Pakyi No 2 (Ash), Oct 31, GNA - The Atwima-Kwanwoma Rural Bank has been rated the best rural bank in the country. Mr Emmanuel Kwapong, Managing Director of ARB Apex Bank, said the rating stemmed from the performance of the bank, which had the largest total assets of 98.990 billion cedis.
In a speech read on his behalf at the 22nd annual general meeting of the bank at Pakyi No 2 at the weekend, he said the bank also had the largest deposit of 78.846 billion cedis and an investment portfolio of 46.766 billion cedis.
Mr Kwapong said the bank's net worth stood 14.580 billion cedis and its paid up capital was 1.252 million cedis and gave out total advances of 30.611 billion cedis.
With this performance, he said, the rating of the bank was very strong, adding "No doubt Atwima-Kwanwoma Rural Bank is among the 12 rural banks selected to the prestigious Ghana Club 100. Out of the 12 rural banks, Atwima-Kwanwoma Rural Bank is the first in the ratings". Mr Kwapong said the bank continued to be the training institution for some rural banks in the country and in Africa and that the bank was truly a pacesetter and commended the visionary and exemplary leadership of the bank.
He said the performance of most rural and community banks have been very encouraging as they had consistently registered impressive deposit mobilization and increases in share capital, which were indications of growing public confidence in the rural banking system. The Managing Director said these achievements notwithstanding rural banks still had a lot more to do by way of organizational restructuring and effective credit administration so as to meet the challenges of the increasingly complex and sophisticated business environment.
In his annual report to the shareholders, Mr George Kyei Baffour, Chairman of the Board of Directors of the bank, said the bank registered an impressive profit before tax of 6.1 billion cedis as against 3.1 billion cedis the previous year and said it was a commendable increase of 94.8 per cent.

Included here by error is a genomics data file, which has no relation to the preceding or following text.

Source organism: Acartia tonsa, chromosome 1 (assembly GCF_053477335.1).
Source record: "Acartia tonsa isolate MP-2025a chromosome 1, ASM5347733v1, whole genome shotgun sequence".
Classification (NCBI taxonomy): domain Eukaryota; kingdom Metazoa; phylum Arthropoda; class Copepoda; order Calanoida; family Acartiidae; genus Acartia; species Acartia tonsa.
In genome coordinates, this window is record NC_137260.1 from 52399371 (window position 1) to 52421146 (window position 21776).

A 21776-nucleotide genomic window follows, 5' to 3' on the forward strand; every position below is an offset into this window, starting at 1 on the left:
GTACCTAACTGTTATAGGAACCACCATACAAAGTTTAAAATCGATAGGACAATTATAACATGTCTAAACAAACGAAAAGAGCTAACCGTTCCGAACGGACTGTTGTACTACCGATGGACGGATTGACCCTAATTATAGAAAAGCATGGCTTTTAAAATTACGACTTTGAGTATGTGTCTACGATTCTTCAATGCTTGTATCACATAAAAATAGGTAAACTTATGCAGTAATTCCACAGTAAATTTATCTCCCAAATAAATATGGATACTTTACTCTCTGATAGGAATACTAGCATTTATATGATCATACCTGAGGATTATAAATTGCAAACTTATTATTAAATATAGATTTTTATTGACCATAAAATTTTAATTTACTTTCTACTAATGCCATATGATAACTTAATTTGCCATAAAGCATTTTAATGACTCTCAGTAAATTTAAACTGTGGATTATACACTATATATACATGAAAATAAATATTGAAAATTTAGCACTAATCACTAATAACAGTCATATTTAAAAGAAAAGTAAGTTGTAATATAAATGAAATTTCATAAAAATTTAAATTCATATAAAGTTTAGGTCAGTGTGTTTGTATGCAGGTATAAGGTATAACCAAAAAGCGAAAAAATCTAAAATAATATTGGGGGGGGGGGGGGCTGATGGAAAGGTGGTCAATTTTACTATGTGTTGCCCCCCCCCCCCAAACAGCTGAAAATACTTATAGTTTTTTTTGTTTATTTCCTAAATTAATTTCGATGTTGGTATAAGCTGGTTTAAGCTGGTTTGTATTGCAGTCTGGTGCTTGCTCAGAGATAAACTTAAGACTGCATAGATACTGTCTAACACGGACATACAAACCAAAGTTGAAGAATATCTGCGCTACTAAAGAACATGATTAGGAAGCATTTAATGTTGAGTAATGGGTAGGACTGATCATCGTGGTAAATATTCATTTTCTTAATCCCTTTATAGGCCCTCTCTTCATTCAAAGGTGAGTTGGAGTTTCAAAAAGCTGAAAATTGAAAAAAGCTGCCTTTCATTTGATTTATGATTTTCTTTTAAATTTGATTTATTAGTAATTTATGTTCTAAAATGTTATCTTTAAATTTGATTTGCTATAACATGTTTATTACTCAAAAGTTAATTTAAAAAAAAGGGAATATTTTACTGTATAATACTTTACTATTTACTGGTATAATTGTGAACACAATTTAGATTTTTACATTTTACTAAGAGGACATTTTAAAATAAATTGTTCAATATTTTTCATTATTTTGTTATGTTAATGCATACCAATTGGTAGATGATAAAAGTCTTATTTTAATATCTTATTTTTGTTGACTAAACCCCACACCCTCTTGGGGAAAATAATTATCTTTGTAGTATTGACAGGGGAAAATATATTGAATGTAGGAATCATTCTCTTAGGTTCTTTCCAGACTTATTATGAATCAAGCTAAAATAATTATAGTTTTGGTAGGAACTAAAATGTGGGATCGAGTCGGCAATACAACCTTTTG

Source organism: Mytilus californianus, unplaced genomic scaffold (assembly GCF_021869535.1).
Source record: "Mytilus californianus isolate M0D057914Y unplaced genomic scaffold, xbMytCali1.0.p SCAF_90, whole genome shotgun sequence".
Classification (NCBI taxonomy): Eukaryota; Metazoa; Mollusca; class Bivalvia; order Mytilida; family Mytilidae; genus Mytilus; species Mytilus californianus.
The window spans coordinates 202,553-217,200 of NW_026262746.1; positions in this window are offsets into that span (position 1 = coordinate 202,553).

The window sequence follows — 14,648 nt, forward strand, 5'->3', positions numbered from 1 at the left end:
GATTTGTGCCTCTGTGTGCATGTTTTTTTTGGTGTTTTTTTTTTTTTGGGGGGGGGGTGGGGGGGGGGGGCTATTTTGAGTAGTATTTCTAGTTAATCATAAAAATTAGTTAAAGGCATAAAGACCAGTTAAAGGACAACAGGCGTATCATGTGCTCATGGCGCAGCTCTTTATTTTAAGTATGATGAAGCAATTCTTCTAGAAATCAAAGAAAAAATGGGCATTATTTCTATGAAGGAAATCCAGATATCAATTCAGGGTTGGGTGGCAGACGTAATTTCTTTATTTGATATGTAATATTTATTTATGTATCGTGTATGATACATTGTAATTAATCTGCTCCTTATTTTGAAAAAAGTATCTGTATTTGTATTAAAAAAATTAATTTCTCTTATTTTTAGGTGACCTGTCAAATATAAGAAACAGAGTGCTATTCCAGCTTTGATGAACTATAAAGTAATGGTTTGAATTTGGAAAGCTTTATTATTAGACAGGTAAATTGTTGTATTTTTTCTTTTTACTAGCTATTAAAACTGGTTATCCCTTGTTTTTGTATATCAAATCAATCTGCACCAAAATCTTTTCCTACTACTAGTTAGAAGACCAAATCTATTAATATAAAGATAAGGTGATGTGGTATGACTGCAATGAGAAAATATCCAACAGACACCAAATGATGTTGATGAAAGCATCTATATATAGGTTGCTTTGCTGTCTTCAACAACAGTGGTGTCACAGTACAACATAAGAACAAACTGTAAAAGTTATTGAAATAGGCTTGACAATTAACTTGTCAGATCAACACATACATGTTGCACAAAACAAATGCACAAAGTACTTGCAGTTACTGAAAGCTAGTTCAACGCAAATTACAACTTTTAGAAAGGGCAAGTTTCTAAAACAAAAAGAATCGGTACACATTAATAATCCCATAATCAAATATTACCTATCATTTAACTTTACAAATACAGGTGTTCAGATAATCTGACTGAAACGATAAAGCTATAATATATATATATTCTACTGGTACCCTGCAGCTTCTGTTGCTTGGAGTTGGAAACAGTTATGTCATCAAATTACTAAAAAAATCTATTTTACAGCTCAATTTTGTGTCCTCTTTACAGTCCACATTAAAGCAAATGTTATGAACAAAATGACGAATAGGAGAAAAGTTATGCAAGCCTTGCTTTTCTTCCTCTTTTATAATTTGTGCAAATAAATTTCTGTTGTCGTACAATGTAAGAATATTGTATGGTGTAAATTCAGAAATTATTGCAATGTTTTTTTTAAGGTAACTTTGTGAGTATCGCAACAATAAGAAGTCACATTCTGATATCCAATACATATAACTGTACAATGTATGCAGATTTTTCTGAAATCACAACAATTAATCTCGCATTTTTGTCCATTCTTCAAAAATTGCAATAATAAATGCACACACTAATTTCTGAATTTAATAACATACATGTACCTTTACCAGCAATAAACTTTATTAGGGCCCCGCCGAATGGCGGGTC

Based on this excellent performance, the bank has set aside one billion cedis to be paid as dividends to shareholders. Mr Baffour said work on the senior secondary school project for the Pakyi community being funded by the bank would begin soon. So far, he said, the bank has fenced the plot, extended electricity to the site, constructed a borehole and moulded 45,000 blocks.
"Since the 300 million cedis we promised to use every year is almost finished, we would provide additional funds from our profit this year to continue with the project".
Mr Baffour said the first phase of the project estimated to cost 1.5 billion cedis and would be completed within five years from the profits of the bank and therefore called on all those who have the project at heart to contribute in diverse ways to make the project succeed.
He said the bank was adopting a number of strategies to enhance its operations and mentioned some as strengthening and resourcing the credit departments to cope with the bank's expansion. Others, he said include the repacking of products and services to meet customers demands and needs and co-opting professionals into the board.